MisterSandals

Participation Medalist
Also this is my FIRST battery bank, it would be ADVANTAGEOUS to be able to RECONFIGURE with 12V and 24V system if I want.
This is a good thought but in reality wouldn't you be heavily invested in a 48V inverter, 48V capable charger(s) though possibly 12V and 24V capable as well, step down converter for low power devices (everybody needs 12V for something, right?).

Taking a step back, have you done an energy audit? What are the results of that and what does your audit suggest as the best size battery for YOUR situation?

I think that getting your system sized to a realistic audit, the first time, will provide the most cost effective system.
 

sparklehunt

New Member
When any of the BMSs disconnect, the series is broken and the battery bank voltage is (theoretically) zero.
I've heard this description before and don't fully agree that the voltage is zero when the path is open circuit. There is still an OC voltage. That's what a DMM does, is measure that open circuit voltage without actually having a load (ideally infinite Z)
I think that discharge will be stopped but some BMSs allow charging on LVD.
Can you specify if you are talking about COMMON PORT or SEPARATE PORT bms? Separate can definitely disable charging and discharging circuits separately. I've heard of some common port ones that can do the same (with diodes inside perhaps). Is this BMS capable of that? No idea. But it doesn't answer my question? Plus I don't believe a good system should expect to operate with BMS disconnects triggering on a normal basis.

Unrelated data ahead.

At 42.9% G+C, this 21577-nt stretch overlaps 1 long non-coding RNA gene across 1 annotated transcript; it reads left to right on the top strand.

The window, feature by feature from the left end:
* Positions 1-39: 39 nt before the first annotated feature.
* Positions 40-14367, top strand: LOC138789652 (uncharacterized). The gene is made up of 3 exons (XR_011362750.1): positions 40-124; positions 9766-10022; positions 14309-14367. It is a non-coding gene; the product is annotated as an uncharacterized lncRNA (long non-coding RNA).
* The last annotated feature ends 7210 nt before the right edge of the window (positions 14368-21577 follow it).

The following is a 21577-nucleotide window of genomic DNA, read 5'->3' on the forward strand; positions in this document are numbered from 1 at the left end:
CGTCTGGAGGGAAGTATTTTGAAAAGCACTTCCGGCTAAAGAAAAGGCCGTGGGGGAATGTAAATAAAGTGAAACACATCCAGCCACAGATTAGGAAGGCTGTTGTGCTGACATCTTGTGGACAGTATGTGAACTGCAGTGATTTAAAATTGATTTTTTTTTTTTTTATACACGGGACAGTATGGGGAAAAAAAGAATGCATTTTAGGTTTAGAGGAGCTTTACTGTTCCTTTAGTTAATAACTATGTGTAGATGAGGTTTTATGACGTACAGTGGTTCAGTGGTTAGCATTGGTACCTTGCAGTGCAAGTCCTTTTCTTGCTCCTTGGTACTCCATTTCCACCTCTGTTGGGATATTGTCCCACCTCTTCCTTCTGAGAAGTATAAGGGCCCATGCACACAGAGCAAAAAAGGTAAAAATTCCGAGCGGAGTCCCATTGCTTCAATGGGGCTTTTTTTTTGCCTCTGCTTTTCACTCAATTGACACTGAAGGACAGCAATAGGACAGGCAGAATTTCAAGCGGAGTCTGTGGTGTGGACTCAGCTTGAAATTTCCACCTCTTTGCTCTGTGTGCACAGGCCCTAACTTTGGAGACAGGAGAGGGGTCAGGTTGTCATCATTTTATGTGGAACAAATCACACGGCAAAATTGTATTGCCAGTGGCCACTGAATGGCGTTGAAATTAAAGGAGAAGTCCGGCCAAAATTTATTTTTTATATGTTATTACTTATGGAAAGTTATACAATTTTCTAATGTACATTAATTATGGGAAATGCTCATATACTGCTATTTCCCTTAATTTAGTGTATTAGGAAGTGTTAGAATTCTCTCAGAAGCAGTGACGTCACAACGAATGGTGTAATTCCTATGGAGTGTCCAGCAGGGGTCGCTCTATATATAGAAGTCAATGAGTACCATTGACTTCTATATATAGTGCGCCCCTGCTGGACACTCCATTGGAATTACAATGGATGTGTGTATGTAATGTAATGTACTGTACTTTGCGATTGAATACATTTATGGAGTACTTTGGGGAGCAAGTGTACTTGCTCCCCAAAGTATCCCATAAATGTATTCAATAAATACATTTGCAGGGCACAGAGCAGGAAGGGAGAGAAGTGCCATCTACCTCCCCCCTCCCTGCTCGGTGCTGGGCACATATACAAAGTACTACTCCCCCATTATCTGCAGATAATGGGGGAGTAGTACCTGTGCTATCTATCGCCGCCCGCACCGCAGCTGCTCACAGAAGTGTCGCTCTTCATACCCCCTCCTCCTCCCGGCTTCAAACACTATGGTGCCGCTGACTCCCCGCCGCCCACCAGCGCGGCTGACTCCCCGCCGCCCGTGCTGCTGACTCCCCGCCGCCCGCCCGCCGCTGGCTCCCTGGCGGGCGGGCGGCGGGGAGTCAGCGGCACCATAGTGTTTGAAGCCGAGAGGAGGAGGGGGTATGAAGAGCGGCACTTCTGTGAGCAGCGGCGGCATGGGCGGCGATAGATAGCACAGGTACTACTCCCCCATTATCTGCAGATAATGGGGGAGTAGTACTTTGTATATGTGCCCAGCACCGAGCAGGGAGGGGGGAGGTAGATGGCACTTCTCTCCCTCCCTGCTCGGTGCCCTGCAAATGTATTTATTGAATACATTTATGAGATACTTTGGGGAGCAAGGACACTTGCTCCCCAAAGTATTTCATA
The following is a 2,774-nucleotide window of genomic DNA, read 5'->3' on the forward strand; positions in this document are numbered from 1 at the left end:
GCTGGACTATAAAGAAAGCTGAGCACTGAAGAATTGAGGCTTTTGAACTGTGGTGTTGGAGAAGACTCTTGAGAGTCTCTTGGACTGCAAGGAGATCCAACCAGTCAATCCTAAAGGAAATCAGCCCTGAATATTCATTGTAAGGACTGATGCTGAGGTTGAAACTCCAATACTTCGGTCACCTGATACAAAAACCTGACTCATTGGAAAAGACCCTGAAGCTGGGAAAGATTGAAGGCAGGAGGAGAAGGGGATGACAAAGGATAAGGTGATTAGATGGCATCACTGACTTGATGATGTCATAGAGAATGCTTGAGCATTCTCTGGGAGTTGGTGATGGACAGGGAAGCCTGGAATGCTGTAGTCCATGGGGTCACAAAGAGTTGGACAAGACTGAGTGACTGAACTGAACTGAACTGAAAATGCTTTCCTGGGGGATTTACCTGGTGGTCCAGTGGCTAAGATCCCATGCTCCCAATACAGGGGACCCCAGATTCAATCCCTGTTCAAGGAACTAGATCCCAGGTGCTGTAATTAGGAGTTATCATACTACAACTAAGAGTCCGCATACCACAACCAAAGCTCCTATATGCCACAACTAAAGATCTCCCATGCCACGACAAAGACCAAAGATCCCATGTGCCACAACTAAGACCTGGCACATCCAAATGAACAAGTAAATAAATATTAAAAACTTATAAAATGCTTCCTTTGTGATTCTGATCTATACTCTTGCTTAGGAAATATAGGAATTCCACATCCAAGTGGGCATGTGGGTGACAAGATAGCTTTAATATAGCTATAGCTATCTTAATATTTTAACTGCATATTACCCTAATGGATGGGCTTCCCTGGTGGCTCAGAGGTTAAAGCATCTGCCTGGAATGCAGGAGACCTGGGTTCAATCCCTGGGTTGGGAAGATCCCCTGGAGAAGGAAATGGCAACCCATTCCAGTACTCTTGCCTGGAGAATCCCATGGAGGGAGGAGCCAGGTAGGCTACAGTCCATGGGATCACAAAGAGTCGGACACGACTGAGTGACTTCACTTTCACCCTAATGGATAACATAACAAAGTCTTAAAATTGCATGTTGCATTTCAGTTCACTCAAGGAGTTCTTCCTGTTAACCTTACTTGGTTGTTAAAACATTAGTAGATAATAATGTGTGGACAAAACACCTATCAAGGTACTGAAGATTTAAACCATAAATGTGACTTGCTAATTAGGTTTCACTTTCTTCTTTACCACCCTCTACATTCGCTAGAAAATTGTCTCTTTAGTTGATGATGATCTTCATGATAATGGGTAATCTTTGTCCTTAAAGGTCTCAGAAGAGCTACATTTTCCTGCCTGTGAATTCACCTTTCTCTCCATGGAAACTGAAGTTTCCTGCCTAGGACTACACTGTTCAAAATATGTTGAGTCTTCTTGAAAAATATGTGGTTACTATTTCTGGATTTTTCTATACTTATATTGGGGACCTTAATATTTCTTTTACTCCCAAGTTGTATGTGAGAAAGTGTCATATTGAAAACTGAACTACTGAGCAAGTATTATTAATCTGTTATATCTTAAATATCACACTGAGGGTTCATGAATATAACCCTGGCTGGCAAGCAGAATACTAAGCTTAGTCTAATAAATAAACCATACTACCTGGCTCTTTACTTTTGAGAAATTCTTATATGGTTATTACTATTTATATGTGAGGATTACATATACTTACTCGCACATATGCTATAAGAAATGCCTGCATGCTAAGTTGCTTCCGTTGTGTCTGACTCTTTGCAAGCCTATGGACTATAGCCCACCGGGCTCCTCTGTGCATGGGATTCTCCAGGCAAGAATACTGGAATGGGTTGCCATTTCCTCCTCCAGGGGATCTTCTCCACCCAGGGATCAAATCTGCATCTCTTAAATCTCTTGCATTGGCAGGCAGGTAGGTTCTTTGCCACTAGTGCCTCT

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sparklehunt

New Member
I have 32 cells, and I'm using the Orion with 16 leads.
What is your config for 32 cells? If 2p16s, then of course the Orion would work. I assume you have the Orion Jr? version 1 or 2?
It's your alternative method, go for it.
I asked the question as a practical matter for $$$ and also for a technical curiosity to crowdsource experienced people's knowledge. Though I do appreciate the advice...I predict most people would do well by your advice to just get the Orion. By the way how much was your system total and where did you buy? I can't seem to get it direct from the mfg.

edit: this convo has no relevance to original question
 
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sparklehunt

New Member
This is a good thought but in reality wouldn't you be heavily invested in a 48V inverter, 48V capable charger(s) though possibly 12V and 24V capable as well, step down converter for low power devices (everybody needs 12V for something, right?).
Very true.
Taking a step back, have you done an energy audit? What are the results of that and what does your audit suggest as the best size battery for YOUR situation?

I think that getting your system sized to a realistic audit, the first time, will provide the most cost effective system.
I don't know what an 'energy audit' is, but I have this. My biggest potential draw would be a 700W AC on for 6hours = 4.2kWh. The voltage (12, 24, 48) I choose will impact the chargers, inverters, electrical connection sizes. However I can achieve this kWh needed with any voltage can't I? Let's say 12V 1280Wh batteries (standard size). I could do 4p1s for 5.12kWh or 1p16s for the same 5.12kWh. I do agree that cost effectiveness is important, but my calculations are telling me there aren't huge differences. Except in a BMS, hence my original question.